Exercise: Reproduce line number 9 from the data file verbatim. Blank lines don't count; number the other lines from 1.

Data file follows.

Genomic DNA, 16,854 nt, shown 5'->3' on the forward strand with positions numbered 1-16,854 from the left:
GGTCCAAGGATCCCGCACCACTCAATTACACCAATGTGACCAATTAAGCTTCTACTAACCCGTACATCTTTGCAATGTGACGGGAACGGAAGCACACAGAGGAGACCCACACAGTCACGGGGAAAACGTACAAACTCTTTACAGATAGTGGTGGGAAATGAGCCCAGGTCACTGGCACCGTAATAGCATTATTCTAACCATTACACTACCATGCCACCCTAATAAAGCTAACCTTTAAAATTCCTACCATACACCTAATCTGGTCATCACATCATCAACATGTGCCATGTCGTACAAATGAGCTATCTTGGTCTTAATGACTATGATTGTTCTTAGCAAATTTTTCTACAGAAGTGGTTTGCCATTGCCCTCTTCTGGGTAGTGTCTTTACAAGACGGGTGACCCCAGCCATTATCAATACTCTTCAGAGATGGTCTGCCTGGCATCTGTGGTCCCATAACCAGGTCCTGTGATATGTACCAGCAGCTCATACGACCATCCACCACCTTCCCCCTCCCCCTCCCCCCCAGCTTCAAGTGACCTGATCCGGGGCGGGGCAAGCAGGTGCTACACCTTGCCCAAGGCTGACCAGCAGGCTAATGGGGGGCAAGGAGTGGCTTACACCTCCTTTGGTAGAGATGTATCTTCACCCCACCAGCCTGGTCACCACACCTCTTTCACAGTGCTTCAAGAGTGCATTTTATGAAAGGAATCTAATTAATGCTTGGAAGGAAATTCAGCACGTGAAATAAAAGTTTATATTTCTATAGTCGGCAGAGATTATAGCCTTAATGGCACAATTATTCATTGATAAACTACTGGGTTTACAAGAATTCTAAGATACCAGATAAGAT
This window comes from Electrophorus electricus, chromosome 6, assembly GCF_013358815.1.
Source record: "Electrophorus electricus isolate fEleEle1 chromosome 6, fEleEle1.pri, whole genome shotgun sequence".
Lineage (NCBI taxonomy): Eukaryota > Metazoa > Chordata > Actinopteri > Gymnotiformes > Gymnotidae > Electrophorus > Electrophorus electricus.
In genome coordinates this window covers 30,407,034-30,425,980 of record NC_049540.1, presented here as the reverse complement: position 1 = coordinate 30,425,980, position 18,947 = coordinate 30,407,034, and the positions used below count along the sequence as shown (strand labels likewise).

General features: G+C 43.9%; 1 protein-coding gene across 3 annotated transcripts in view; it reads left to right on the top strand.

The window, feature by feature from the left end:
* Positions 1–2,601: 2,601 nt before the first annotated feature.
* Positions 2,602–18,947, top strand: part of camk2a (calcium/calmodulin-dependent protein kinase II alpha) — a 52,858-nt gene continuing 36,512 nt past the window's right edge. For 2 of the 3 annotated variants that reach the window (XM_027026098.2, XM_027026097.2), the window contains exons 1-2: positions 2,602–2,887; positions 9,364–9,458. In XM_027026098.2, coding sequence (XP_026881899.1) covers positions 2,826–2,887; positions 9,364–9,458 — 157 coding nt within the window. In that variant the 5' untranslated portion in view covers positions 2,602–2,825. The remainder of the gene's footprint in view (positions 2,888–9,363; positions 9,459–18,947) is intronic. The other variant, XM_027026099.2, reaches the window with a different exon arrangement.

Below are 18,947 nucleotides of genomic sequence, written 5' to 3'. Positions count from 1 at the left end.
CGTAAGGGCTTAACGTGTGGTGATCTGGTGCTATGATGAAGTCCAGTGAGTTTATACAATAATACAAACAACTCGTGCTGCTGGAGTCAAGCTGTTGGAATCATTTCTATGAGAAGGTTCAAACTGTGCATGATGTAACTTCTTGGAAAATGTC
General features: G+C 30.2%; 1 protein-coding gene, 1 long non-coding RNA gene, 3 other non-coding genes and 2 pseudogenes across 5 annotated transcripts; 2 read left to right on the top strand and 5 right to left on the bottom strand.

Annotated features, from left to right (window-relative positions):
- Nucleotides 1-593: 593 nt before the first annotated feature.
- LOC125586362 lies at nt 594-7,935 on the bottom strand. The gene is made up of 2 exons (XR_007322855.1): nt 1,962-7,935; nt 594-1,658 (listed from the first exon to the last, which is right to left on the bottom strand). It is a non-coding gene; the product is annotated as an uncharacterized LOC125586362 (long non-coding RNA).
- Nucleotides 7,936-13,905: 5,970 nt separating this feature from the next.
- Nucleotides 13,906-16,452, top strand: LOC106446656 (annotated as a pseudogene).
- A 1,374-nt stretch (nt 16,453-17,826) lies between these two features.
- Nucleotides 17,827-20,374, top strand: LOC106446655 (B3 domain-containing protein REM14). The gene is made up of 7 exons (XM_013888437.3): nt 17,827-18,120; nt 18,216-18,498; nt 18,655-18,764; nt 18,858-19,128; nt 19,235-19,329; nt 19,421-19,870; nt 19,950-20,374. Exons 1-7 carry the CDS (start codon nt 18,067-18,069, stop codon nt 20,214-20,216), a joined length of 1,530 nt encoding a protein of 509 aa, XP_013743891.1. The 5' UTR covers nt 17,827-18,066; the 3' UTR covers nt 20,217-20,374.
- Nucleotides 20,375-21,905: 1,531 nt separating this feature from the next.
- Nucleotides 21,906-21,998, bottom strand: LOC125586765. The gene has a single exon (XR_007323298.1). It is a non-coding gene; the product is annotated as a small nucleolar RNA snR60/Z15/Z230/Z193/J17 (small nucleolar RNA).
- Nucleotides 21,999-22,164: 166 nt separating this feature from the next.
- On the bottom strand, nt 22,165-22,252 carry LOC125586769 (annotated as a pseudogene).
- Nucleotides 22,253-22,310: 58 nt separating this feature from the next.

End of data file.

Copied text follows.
* Positions 1–2,601: 2,601 nt before the first annotated feature.